“In course I know Bos.”
“What sort of a fellow is he?” Then Harry told his German dependent exactly what had taken place between him and the other man.
“He’s in and in wid all them young Brownbies,” said Karl.
“The Brownbies are a bad lot, but I don’t think they’d do any thing of this kind,” said Harry, whose mind was still dwelling on the dangers of fire.
“They likes muttons, Mr. ’Eathcote.”
“I suppose they do take a sheep or two now and then. They wouldn’t do worse than that, would they?”
“Not’ing too ’ot for ’em; not’ing too ’eavy,” said Karl, smoking his pipe. “The vind, vat there is, comes just here, Mr. ’Eathcote.” And the man lifted up his arm, and pointed across in the direction of Brownbie’s run.
“And you don’t think much of Boscobel?”
Karl Bender shook his head.
“He was always well treated here,” said Harry, “and has had plenty of work, and earned large wages. The man will be a fool to quarrel with me.”
Karl again shook his head. With Karl Bender, Harry was quite sure of his man, but not on that account need he be quite sure of the correctness of the man’s opinion.
Thence he went on till he met his other lieutenant, O’Dowd, and so, having completed his work, he made his way home, reaching the station at sunrise.
“Did Bates tell you he’d met me?” he asked his wife.
“Yes, Harry; kiss me, Harry. I was so glad you sent a word. Promise me, Harry, not to think that I don’t agree with you in every thing.”
The Brownbies of Boolabong.
Old Brownbie, as he was usually called, was a squatter also, but a squatter of a class very different from that to which Heathcote belonged. He had begun his life in the colonies a little under a cloud, having been sent out from home after the perpetration of some peccadillo of which the law had disapproved.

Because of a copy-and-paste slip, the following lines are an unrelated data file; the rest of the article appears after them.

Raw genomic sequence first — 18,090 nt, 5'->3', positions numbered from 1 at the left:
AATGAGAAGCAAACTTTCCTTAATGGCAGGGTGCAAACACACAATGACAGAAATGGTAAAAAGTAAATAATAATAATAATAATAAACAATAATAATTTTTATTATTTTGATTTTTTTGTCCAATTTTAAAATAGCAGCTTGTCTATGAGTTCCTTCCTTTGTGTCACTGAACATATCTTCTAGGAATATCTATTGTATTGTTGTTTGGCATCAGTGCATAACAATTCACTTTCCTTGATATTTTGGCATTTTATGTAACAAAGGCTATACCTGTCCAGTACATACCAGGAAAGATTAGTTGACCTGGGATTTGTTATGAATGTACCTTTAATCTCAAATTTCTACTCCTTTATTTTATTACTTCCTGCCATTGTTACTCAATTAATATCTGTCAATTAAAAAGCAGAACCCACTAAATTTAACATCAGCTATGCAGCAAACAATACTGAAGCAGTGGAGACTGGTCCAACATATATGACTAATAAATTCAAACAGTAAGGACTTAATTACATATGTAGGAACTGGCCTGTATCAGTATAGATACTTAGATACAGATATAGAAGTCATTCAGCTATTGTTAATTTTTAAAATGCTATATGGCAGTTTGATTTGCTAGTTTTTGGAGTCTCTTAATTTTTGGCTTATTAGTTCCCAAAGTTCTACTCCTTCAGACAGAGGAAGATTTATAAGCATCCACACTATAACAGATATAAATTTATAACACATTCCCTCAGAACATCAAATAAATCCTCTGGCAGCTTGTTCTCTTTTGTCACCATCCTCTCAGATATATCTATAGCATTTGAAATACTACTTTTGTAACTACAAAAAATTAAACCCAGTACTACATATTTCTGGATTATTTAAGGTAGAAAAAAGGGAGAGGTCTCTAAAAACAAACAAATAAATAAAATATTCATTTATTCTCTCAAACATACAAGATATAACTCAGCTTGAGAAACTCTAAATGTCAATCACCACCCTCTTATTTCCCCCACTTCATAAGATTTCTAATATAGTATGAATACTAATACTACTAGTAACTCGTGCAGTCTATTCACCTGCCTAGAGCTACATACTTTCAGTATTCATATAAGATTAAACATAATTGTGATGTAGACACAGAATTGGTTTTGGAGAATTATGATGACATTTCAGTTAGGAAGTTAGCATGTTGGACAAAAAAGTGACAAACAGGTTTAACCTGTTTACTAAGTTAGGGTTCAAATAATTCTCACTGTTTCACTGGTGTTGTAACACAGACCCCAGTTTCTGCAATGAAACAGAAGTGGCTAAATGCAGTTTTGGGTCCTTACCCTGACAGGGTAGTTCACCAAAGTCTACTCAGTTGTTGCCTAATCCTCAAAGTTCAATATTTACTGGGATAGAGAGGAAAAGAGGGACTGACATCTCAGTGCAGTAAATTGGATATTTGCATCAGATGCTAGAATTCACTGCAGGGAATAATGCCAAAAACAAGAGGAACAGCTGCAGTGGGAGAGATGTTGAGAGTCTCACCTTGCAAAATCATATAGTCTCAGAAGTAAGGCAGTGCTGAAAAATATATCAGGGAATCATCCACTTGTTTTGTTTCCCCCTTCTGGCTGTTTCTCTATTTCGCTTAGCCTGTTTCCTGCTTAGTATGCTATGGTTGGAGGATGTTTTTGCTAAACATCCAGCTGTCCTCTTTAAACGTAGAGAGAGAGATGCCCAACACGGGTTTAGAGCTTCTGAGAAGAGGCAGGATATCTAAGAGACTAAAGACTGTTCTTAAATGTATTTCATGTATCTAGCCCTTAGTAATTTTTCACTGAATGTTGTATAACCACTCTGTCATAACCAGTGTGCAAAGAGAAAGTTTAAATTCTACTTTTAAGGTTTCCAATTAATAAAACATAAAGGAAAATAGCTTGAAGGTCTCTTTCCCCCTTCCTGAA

In colonial phrase, he was a “lag”—having been transported; but this was many years ago, when he was quite young; and he had now been a free man for more than thirty years. It must be owned on his behalf that he had worked hard, had endeavored to rise, and had risen. But there still stuck to him the savor of his old life. Every one knew that he had been a convict; and even had he become a man of high principle—a condition which he certainly never achieved—he could hardly have escaped altogether from the thralldom of his degradation. He had been a butcher, a drover, part owner of stock, and had at last become possessed of a share of a cattle-run, and then of the entire property, such as it was. He had four or five sons, uneducated, ill-conditioned, drunken fellows, who had all their father’s faults without his energy, some of whom had been in prison, and all of whom were known as pests to the colony. Their place was called Boolabong, and was a cattle-run, as distinguished from a sheep-run; but it was a poor place, was sometimes altogether unstocked, and was supposed to be not unfrequently used as a receptable for stolen cattle.